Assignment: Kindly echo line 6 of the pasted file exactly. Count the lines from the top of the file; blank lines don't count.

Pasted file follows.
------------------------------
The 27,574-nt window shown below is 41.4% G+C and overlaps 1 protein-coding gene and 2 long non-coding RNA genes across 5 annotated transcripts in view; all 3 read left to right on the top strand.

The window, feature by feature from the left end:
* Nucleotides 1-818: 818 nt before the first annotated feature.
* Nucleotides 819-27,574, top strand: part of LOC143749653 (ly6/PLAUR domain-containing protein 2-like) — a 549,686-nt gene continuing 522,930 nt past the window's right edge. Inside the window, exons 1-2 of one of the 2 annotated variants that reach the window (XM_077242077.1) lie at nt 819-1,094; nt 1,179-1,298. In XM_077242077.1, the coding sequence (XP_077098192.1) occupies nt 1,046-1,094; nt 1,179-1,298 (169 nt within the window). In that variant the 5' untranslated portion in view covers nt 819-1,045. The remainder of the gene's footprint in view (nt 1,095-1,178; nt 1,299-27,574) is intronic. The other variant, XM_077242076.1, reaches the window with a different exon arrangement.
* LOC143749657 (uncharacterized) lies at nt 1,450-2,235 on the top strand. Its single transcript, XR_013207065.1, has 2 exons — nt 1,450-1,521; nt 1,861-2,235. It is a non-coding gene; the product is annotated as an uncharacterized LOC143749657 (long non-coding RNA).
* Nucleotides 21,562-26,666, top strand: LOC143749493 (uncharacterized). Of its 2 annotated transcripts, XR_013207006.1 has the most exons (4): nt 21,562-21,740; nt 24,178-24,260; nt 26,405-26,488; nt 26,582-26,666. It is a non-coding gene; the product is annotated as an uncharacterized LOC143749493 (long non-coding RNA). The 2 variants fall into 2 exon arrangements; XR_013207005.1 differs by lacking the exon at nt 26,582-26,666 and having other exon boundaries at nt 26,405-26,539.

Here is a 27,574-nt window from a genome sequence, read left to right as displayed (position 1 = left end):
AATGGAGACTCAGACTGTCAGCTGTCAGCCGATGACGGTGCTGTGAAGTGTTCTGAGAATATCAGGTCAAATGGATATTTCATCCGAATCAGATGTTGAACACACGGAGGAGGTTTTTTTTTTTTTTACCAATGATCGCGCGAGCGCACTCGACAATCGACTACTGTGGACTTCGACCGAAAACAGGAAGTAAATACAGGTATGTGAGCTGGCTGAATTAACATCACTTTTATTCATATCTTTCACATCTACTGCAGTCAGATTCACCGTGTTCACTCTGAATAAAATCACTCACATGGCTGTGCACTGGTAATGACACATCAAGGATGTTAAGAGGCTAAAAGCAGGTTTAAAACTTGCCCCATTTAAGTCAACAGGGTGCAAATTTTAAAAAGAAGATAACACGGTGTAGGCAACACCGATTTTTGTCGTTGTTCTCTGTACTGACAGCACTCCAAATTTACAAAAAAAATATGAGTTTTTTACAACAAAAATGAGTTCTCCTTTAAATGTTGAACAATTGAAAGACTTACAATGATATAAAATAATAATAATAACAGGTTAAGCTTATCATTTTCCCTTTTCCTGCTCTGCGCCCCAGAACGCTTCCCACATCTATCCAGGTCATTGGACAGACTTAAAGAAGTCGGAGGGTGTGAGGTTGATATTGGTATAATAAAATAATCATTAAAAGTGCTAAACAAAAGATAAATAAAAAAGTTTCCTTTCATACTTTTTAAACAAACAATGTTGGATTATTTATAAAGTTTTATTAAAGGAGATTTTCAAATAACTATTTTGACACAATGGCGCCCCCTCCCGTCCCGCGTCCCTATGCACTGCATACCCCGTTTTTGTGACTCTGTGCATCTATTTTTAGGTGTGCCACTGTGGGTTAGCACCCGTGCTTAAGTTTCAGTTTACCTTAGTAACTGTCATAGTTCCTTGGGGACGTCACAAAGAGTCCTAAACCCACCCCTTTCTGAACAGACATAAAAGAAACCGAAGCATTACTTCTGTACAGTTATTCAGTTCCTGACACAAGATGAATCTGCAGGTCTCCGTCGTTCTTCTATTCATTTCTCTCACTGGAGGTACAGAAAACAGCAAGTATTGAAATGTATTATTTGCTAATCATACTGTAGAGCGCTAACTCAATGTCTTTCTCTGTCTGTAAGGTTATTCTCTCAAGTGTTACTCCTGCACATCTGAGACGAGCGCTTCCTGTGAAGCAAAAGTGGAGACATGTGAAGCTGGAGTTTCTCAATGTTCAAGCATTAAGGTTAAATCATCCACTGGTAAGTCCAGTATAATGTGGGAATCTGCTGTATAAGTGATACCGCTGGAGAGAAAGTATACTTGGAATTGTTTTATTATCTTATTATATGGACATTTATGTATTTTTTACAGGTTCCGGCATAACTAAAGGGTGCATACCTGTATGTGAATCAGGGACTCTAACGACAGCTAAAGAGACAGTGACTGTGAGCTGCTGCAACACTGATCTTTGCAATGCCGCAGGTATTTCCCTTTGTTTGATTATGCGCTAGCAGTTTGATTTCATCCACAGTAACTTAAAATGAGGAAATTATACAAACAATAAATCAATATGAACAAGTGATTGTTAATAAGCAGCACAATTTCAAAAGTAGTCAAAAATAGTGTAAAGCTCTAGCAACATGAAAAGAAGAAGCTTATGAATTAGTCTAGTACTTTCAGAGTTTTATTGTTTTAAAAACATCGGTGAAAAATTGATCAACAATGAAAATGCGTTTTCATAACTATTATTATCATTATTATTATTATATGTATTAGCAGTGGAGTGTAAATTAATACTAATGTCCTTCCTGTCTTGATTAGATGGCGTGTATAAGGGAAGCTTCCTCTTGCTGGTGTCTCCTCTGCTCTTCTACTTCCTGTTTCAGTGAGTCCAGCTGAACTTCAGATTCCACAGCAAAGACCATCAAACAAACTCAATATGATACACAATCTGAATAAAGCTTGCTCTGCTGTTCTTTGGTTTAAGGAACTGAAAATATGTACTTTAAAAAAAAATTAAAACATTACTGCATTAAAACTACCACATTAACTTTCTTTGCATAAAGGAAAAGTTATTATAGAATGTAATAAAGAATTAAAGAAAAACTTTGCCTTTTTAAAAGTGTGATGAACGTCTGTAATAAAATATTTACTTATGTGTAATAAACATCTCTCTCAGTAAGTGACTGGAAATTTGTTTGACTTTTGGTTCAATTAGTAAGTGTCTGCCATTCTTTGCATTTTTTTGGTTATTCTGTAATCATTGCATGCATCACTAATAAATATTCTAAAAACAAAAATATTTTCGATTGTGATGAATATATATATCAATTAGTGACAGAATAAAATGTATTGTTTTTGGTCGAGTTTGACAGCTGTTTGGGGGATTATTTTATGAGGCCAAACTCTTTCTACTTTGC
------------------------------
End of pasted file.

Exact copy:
* Nucleotides 21,562-26,666, top strand: LOC143749493 (uncharacterized). Of its 2 annotated transcripts, XR_013207006.1 has the most exons (4): nt 21,562-21,740; nt 24,178-24,260; nt 26,405-26,488; nt 26,582-26,666. It is a non-coding gene; the product is annotated as an uncharacterized LOC143749493 (long non-coding RNA). The 2 variants fall into 2 exon arrangements; XR_013207005.1 differs by lacking the exon at nt 26,582-26,666 and having other exon boundaries at nt 26,405-26,539.